# Nonlinear differential equation

## Homework Statement

In one problem I had got to this equations, but I was not able to solve it, because I'm actually
on high school.

The equation :
d^2/dt^2(x) = -h*g/(h+x)

I tried use separation of variables but I was not able to use the chain rule.
Can anybody show me the steps with explanation?

Last edited by a moderator:

Related Calculus and Beyond Homework Help News on Phys.org
tiny-tim
Homework Helper
welcome to pf!

hi mbadin! welcome to pf! (try using the X2 button just above the Reply box )
d2x/dt2 = -h*g/(h+x)
either multiply both sides by dx/dt

or use d2x/dt2 = vdv/dx

(where v = dx/dt … you can prove it using the chain rule )

DryRun
Gold Member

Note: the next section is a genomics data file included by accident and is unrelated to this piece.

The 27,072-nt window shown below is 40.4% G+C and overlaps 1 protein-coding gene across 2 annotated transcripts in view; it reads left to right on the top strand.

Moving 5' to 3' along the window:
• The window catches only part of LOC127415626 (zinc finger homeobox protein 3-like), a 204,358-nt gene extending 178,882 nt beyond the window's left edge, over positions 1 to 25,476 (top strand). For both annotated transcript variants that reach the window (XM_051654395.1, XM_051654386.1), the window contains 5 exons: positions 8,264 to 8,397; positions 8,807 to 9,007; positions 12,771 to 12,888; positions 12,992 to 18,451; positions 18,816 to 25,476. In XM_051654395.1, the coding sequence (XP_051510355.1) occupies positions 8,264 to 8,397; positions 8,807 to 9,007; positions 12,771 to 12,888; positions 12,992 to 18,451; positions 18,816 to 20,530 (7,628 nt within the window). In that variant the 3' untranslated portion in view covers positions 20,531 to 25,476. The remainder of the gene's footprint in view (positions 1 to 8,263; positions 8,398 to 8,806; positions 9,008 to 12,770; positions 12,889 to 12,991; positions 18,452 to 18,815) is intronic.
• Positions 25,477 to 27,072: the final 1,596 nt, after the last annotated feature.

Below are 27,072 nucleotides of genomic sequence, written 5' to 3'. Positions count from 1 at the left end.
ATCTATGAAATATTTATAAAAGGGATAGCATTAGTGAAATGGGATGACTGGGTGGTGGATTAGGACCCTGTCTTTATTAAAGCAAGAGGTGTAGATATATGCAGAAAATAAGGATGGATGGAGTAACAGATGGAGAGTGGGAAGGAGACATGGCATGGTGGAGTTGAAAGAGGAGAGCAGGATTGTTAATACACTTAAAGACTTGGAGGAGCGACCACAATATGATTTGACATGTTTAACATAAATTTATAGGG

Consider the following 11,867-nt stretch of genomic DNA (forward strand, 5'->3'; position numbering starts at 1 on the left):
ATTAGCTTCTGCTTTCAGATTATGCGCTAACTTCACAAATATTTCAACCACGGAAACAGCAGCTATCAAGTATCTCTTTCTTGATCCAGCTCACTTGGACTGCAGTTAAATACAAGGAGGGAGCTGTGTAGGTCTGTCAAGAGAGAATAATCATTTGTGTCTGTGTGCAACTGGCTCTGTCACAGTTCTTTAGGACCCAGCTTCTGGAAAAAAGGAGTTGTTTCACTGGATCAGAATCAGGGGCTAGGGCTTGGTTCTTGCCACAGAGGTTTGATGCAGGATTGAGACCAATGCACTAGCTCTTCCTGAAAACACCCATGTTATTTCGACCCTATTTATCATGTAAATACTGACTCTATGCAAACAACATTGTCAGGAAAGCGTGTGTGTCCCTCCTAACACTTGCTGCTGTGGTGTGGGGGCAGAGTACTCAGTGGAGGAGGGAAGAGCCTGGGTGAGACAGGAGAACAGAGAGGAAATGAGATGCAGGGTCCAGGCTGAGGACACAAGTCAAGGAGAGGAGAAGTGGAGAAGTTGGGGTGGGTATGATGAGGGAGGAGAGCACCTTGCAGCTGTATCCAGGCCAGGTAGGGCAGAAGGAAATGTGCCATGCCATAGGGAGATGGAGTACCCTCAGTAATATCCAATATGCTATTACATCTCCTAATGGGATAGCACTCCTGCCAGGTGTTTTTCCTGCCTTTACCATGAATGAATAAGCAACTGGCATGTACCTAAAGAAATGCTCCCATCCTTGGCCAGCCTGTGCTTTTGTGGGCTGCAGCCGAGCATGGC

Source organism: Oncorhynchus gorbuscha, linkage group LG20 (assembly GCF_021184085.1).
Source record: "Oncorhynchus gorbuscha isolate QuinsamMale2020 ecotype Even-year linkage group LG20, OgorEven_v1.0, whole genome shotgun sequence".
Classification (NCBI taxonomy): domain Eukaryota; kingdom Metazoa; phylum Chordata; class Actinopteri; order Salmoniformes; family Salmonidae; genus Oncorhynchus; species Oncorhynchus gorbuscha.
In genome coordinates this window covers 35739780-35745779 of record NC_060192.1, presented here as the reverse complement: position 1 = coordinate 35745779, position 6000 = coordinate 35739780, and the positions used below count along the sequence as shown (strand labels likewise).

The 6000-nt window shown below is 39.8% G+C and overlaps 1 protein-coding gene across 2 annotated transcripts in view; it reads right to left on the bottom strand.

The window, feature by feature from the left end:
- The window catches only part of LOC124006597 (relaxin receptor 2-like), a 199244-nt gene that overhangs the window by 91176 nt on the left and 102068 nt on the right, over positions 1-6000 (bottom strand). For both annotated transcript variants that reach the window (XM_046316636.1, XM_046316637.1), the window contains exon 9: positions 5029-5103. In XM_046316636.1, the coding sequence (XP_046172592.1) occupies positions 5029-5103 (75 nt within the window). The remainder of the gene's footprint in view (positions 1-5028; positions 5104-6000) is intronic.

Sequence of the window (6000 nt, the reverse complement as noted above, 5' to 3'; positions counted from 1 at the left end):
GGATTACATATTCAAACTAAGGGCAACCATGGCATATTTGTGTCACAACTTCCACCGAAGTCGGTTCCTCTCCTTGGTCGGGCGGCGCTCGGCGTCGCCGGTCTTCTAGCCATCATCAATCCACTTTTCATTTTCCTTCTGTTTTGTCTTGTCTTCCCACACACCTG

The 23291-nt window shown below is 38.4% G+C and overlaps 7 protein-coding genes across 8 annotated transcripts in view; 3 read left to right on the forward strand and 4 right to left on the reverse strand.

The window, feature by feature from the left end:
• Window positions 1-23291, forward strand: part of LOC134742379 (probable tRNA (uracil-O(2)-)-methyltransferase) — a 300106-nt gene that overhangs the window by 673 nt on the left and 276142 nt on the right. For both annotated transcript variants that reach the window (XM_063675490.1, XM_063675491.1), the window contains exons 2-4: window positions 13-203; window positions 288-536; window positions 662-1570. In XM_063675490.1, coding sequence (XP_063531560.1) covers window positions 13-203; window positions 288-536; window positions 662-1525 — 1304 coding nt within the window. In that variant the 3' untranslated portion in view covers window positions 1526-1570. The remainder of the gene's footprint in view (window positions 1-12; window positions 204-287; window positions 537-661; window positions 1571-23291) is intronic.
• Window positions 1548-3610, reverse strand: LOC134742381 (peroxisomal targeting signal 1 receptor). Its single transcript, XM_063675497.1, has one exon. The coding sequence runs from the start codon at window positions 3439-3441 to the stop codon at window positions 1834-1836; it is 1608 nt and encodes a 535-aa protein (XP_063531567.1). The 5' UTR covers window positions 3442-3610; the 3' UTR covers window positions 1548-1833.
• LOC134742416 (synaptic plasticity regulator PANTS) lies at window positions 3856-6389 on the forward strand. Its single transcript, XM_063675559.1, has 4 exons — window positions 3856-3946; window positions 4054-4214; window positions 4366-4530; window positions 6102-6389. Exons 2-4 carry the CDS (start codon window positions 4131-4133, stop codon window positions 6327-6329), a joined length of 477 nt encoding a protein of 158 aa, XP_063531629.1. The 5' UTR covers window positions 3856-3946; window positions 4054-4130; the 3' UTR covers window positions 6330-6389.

OK, here is how your equation appears to me:
$$\frac{d^2x}{dt^2} = -\frac{hg}{h+x}$$
If i understood your question correctly, then you need to integrate twice to get rid of the differentiation.

HallsofIvy
Homework Helper
OK, here is how your equation appears to me:
$$\frac{d^2x}{dt^2} = -\frac{hg}{h+x}$$
If i understood your question correctly, then you need to integrate twice to get rid of the differentiation.
It's not that easy because the right side, that you want to integrate with respect to t depends upon the unknown function x.

I would do what tiny-tim suggested: Let v= dx/dt so that $d^2x/dt^2= dv/dt$ and then, by the chain rule,
$$\frac{dv}{dt}= \frac{dv}{dx}\frac{dx}{dt}= v\frac{dv}{dx}$$

$$v\frac{dv}{dx}= -\frac{hg}{h+ x}$$
$$\int v dv= hg\int \frac{dx}{h+ x}$$